Although repeat purchases can indicate customer loyalty, this may also be the result of high switching costs or a lack of suitable alternatives. Customer retention does result in higher profitability as it is more expensive to retain existing customers than to acquire new ones. Companies have been found to increase profits from 25%-85% by improving customer retention by just 5% Thorsten and Hansen, 2000). However, retained customers are not loyal customers. Customer retention is an outcome of loyalty (Thorsten and Hansen, 2000).
Positive effects of customer loyalty include more stability, more feedback and more marketing flexibility. It also includes more trust, deeper customer penetration, more recommendations and cost savings. Also lower costs when acquiring new customers, lower costs for customer management, increased revenues and lower price elasticity (Thorsten and Hansen, 2000; Payne et al, 1998). Negative effects of customer loyalty are inflexibility to changes in the market, inactivity, skewed customer structure, negative word of mouth and high costs of bonding activities such as running/maintaining a customer database (Thorsten and Hansen, 2000).
Current situation and issues surrounding loyalty cards While customers are willing to use the schemes in order to get the rewards it has been found that, “multi-card ownership apparent” (Byrom, 2001: 334). “Customer promiscuity” has occurred as customers sign up to many loyalty schemes, none of which result in loyalty (Byrom, 2001: 334). In some retailers, up to 90% of all transactions involve the use of a loyalty card, but there may be regular customers that do not use loyalty cards or occasional customers without one.
This needs to be considered when retailers use the information collected by the cards (Byrom, 2001). There are more than 150 loyalty programmes running in the UK. Mintel research demonstrates that loyalty to individual stores is decreasing. The issue is whether loyalty schemes are successful in generating real loyalty (emotion) to a store or are they just generating repeat purchases? Loyalty fatigue is when loyalty schemes reach saturation point, so the advantages originally gained with the loyalty scheme have decreased.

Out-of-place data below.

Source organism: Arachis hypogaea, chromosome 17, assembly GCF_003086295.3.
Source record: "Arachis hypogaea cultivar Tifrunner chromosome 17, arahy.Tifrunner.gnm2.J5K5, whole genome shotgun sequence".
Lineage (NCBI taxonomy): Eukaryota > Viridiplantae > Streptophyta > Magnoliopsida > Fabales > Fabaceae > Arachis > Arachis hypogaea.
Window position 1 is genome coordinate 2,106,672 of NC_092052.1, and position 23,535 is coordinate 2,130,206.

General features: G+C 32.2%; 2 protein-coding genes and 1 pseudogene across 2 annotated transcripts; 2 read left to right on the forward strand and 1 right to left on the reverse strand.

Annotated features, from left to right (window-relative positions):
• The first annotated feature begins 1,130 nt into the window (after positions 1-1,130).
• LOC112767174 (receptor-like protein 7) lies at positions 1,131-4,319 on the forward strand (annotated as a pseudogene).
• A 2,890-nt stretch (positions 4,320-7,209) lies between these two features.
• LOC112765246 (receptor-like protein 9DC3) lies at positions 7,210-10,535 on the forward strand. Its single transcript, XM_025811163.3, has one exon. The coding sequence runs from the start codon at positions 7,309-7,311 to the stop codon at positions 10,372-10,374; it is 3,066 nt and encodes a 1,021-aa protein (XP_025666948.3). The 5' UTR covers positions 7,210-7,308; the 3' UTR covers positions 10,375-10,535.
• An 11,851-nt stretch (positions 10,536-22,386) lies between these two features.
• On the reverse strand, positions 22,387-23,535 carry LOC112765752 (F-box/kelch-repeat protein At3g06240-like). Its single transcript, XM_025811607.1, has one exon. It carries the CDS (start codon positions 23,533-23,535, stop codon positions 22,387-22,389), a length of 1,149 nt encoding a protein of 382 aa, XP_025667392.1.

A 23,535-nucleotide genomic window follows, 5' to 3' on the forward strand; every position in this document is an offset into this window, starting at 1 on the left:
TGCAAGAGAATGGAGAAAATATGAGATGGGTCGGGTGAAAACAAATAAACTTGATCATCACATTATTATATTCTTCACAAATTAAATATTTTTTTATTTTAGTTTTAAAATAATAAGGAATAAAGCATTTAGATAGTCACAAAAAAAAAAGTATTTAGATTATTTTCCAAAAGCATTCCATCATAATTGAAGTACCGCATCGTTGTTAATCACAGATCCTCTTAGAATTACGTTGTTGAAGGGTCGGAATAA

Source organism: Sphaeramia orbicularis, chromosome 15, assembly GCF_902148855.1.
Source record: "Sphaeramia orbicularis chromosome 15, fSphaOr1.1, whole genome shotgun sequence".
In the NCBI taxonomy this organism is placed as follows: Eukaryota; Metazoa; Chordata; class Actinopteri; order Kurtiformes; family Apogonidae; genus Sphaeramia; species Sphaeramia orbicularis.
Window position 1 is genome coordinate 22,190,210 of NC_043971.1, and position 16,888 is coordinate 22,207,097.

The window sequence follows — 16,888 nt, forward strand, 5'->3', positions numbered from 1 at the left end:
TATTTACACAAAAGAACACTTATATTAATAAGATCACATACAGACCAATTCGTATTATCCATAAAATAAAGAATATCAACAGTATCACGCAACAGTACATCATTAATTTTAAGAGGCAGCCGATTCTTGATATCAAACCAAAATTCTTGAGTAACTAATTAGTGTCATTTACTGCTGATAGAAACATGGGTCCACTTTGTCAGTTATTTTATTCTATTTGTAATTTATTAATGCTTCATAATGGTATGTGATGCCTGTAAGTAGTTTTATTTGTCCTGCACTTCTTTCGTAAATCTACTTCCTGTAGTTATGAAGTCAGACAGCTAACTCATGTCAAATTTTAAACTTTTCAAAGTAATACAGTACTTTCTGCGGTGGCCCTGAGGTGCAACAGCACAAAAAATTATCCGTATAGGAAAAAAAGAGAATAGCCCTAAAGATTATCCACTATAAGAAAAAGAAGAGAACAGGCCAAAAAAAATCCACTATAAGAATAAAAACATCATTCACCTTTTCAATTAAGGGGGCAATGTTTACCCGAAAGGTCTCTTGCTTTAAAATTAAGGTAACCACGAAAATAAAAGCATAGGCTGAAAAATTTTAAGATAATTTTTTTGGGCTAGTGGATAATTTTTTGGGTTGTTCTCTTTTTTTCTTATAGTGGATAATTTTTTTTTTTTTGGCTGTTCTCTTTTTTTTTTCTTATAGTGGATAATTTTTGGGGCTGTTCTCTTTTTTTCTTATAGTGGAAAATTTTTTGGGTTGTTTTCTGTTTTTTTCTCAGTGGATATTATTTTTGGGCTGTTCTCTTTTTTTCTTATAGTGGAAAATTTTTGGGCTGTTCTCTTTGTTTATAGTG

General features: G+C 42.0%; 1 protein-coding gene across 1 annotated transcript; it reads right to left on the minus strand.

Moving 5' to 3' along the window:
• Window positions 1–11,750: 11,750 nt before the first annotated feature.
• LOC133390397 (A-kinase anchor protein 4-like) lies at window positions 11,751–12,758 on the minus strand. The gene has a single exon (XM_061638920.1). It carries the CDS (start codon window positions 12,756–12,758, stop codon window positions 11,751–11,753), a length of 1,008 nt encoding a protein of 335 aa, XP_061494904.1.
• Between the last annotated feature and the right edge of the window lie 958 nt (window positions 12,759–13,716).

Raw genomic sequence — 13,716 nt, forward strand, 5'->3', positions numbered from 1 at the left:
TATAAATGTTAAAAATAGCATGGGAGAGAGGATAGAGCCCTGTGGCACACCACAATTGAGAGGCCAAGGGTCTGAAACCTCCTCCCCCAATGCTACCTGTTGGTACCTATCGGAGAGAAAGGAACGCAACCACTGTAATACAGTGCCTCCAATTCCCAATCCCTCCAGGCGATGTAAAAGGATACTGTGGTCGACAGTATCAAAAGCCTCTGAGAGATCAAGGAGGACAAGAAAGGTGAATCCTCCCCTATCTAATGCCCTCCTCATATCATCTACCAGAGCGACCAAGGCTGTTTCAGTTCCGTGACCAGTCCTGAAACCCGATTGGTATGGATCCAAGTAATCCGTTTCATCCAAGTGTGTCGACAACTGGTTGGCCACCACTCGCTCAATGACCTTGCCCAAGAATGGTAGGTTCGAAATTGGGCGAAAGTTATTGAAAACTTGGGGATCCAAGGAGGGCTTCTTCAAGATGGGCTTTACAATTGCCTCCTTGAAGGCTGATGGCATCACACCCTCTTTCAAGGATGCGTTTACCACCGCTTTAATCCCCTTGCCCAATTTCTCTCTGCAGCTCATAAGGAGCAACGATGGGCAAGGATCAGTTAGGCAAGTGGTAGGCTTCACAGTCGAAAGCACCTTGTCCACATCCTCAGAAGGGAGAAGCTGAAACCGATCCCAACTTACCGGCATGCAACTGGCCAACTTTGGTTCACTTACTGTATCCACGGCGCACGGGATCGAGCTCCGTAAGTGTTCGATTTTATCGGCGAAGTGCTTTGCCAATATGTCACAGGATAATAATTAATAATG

It has been found that convenience, location, quality, price and if they already shop there, are more important factors to customers than loyalty schemes. Evidence has shown that loyalty schemes tie existing customers and convert secondary into primary shoppers. On average, customers participate in 2. 2 schemes (Wright and Sparks, 1999). However, many loyal customers are not members of loyalty schemes perhaps for reasons of not thinking the rewards are worthwhile or concerns about the use of information. Multiple card holders tend to be the early adopters.
As the number of loyalty cards possessed increases, the chances of people being loyal decreases and they are less likely to carry them. If the schemes are different, and offer different benefits they can be successful. There has been a rise in recent years in the number of coalition cards which can be used in several stores (Wright and Sparks, 1999). The findings above will form the basis of the primary research questionnaire and comparisons will be made with Wright and Sparks work throughout this essay. Future of Customer Loyalty Programmes
“Customer loyalty programmes have a bright future”. New terms are constantly being introduced such as Customer Relationship Marketing (CRM), one to one marketing and mass customisation and this shows that customer loyalty marketing still has a future (Butscher, 2002). Chapter 3: Research Aims and Methodology Aim of the research The aim of the research is to find out whether loyalty card schemes are reaching saturation point. Comparisons will be made between primary research findings as a result of this Independent Study and with Claire Wright and Leigh Sparks findings (1999).